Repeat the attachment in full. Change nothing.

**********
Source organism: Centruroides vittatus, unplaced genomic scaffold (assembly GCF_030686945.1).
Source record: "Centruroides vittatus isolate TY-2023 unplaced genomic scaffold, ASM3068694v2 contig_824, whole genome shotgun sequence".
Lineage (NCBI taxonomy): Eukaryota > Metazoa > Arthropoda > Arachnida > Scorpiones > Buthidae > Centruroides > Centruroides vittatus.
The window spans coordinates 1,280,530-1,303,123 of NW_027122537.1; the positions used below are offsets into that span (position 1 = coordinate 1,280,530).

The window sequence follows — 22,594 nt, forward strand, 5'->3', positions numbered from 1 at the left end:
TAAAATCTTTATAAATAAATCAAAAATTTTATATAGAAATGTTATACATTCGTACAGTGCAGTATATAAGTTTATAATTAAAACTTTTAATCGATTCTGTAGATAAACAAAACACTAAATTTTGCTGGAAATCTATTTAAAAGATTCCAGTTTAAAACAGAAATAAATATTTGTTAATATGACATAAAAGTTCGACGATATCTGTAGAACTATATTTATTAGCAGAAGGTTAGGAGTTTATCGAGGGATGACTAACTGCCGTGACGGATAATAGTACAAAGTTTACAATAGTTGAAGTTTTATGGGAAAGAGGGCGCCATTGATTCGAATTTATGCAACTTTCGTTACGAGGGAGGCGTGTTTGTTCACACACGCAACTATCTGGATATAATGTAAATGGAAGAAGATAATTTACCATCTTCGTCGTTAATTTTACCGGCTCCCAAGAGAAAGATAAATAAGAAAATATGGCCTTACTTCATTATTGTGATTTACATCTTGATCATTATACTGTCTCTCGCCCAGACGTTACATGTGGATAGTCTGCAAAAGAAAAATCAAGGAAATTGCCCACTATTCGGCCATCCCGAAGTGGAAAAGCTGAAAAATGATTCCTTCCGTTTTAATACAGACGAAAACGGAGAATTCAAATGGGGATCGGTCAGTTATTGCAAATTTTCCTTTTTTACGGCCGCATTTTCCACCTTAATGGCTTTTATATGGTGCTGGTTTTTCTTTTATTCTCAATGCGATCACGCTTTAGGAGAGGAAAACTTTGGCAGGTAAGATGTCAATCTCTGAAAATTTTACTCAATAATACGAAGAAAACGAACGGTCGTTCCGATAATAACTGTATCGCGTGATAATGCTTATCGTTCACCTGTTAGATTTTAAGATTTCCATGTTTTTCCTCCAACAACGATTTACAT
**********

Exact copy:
Source organism: Centruroides vittatus, unplaced genomic scaffold (assembly GCF_030686945.1).
Source record: "Centruroides vittatus isolate TY-2023 unplaced genomic scaffold, ASM3068694v2 contig_824, whole genome shotgun sequence".
Lineage (NCBI taxonomy): Eukaryota > Metazoa > Arthropoda > Arachnida > Scorpiones > Buthidae > Centruroides > Centruroides vittatus.
The window spans coordinates 1,280,530-1,303,123 of NW_027122537.1; the positions used below are offsets into that span (position 1 = coordinate 1,280,530).

The window sequence follows — 22,594 nt, forward strand, 5'->3', positions numbered from 1 at the left end:
TAAAATCTTTATAAATAAATCAAAAATTTTATATAGAAATGTTATACATTCGTACAGTGCAGTATATAAGTTTATAATTAAAACTTTTAATCGATTCTGTAGATAAACAAAACACTAAATTTTGCTGGAAATCTATTTAAAAGATTCCAGTTTAAAACAGAAATAAATATTTGTTAATATGACATAAAAGTTCGACGATATCTGTAGAACTATATTTATTAGCAGAAGGTTAGGAGTTTATCGAGGGATGACTAACTGCCGTGACGGATAATAGTACAAAGTTTACAATAGTTGAAGTTTTATGGGAAAGAGGGCGCCATTGATTCGAATTTATGCAACTTTCGTTACGAGGGAGGCGTGTTTGTTCACACACGCAACTATCTGGATATAATGTAAATGGAAGAAGATAATTTACCATCTTCGTCGTTAATTTTACCGGCTCCCAAGAGAAAGATAAATAAGAAAATATGGCCTTACTTCATTATTGTGATTTACATCTTGATCATTATACTGTCTCTCGCCCAGACGTTACATGTGGATAGTCTGCAAAAGAAAAATCAAGGAAATTGCCCACTATTCGGCCATCCCGAAGTGGAAAAGCTGAAAAATGATTCCTTCCGTTTTAATACAGACGAAAACGGAGAATTCAAATGGGGATCGGTCAGTTATTGCAAATTTTCCTTTTTTACGGCCGCATTTTCCACCTTAATGGCTTTTATATGGTGCTGGTTTTTCTTTTATTCTCAATGCGATCACGCTTTAGGAGAGGAAAACTTTGGCAGGTAAGATGTCAATCTCTGAAAATTTTACTCAATAATACGAAGAAAACGAACGGTCGTTCCGATAATAACTGTATCGCGTGATAATGCTTATCGTTCACCTGTTAGATTTTAAGATTTCCATGTTTTTCCTCCAACAACGATTTACAT